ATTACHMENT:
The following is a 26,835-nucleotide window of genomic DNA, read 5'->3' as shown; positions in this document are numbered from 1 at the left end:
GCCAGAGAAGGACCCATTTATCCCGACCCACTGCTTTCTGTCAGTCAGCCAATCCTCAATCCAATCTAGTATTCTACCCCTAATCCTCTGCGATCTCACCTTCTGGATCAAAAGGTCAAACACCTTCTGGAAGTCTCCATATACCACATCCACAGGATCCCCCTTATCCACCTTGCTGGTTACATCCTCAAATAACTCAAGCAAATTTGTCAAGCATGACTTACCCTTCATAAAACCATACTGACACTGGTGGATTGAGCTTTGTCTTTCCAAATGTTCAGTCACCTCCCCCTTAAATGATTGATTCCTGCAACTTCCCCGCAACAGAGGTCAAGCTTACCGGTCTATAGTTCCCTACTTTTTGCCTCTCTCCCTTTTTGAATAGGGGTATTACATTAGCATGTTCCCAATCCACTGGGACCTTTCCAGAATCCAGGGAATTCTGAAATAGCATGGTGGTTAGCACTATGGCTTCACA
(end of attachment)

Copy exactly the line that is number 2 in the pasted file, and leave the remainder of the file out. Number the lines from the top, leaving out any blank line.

GCCAGAGAAGGACCCATTTATCCCGACCCACTGCTTTCTGTCAGTCAGCCAATCCTCAATCCAATCTAGTATTCTACCCCTAATCCTCTGCGATCTCACCTTCTGGATCAAAAGGTCAAACACCTTCTGGAAGTCTCCATATACCACATCCACAGGATCCCCCTTATCCACCTTGCTGGTTACATCCTCAAATAACTCAAGCAAATTTGTCAAGCATGACTTACCCTTCATAAAACCATACTGACACTGGTGGATTGAGCTTTGTCTTTCCAAATGTTCAGTCACCTCCCCCTTAAATGATTGATTCCTGCAACTTCCCCGCAACAGAGGTCAAGCTTACCGGTCTATAGTTCCCTACTTTTTGCCTCTCTCCCTTTTTGAATAGGGGTATTACATTAGCATGTTCCCAATCCACTGGGACCTTTCCAGAATCCAGGGAATTCTGAAATAGCATGGTGGTTAGCACTATGGCTTCACA